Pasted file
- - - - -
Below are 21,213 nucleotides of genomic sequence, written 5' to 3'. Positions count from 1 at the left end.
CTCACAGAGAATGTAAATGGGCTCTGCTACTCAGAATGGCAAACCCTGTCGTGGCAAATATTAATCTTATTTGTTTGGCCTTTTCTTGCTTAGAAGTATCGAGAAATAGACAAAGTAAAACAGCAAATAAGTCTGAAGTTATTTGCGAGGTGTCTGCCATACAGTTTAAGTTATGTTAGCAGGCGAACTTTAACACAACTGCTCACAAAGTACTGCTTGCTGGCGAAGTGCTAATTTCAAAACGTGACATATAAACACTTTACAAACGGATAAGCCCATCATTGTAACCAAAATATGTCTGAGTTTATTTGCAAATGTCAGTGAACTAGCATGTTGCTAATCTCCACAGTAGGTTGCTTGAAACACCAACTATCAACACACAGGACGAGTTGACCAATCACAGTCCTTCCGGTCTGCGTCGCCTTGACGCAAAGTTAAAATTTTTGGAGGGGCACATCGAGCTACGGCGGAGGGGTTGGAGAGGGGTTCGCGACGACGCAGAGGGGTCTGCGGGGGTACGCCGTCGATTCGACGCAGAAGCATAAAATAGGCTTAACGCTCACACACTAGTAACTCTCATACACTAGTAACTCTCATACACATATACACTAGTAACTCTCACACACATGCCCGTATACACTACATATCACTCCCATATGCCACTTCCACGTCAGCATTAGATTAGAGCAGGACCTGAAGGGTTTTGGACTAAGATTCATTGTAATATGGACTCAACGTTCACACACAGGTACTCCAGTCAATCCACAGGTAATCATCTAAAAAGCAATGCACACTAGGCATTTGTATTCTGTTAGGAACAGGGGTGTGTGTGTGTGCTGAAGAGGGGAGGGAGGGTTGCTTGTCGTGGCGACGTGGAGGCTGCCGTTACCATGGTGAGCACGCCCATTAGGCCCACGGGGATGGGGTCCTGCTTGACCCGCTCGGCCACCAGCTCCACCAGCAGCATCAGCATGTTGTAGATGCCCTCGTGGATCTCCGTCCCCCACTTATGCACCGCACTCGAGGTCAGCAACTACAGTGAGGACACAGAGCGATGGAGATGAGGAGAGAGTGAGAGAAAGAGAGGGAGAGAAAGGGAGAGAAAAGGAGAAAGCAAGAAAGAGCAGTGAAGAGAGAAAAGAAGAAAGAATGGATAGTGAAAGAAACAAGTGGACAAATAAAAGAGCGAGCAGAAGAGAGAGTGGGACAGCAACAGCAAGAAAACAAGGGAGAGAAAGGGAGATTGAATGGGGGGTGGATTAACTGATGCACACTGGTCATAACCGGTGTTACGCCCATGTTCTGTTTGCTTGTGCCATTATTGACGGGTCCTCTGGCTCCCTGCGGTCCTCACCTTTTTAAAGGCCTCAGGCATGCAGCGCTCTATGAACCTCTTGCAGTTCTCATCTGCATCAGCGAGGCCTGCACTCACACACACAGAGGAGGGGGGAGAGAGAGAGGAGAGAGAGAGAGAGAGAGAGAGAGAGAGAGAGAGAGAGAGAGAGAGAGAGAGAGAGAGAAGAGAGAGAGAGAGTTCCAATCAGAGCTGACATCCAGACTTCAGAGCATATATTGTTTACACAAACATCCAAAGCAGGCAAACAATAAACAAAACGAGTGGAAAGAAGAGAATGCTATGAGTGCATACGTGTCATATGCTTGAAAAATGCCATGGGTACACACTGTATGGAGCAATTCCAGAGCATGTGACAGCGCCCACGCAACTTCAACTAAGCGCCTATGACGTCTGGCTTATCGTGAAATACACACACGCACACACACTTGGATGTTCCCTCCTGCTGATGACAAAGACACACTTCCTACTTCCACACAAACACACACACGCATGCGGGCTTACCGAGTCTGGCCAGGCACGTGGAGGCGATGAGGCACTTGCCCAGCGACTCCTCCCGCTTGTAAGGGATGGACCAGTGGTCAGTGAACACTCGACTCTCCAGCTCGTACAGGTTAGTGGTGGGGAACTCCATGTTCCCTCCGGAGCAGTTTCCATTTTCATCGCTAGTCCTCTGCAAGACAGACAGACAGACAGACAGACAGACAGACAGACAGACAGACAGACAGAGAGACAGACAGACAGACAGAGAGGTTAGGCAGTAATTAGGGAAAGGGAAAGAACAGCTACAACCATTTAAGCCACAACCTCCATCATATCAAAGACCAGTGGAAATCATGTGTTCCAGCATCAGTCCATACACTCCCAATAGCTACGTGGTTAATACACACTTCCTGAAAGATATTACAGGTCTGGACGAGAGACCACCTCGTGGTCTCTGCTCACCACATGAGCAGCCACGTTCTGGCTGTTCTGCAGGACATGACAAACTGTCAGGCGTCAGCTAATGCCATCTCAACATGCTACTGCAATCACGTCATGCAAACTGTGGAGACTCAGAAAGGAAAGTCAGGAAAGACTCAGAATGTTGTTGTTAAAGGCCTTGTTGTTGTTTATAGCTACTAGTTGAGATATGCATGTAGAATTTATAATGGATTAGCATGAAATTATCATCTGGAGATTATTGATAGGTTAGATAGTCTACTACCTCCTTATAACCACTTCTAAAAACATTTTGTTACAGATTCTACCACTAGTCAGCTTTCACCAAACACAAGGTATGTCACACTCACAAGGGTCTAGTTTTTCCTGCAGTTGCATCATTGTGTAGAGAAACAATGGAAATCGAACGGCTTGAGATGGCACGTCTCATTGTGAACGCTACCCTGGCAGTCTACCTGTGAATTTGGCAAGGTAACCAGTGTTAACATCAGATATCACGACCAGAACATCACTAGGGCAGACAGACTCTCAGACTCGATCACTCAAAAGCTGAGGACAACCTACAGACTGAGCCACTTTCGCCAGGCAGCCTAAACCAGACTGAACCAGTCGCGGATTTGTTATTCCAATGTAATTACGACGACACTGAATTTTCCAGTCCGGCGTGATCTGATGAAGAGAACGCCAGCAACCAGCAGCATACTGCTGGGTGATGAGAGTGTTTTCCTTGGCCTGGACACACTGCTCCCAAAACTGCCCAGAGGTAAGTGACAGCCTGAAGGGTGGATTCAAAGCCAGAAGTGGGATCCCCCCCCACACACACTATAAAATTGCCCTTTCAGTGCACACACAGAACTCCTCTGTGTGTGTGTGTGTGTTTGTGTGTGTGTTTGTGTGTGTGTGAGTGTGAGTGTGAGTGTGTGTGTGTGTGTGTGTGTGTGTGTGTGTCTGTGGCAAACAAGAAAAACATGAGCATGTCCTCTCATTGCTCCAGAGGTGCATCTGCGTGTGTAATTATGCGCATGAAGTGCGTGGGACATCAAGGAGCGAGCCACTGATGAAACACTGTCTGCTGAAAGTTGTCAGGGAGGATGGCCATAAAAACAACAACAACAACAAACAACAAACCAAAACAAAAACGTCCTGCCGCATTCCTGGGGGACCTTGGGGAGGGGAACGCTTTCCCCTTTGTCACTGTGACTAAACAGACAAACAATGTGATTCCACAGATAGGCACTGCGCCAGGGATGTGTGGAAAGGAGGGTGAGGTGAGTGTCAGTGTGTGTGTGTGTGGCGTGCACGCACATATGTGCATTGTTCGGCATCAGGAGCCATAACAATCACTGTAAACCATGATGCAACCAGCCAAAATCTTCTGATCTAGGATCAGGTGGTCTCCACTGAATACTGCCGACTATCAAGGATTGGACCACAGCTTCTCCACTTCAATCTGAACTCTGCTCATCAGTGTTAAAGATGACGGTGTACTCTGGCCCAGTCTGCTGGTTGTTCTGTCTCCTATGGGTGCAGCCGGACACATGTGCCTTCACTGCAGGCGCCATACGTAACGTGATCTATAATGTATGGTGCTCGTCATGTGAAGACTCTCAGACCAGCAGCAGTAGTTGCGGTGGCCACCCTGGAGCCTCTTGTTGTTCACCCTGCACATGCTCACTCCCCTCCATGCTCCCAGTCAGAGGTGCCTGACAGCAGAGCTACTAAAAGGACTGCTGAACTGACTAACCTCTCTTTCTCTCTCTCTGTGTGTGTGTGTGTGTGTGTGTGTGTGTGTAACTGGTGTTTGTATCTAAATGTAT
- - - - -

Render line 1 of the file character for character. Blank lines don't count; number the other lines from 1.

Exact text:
Below are 21,213 nucleotides of genomic sequence, written 5' to 3'. Positions count from 1 at the left end.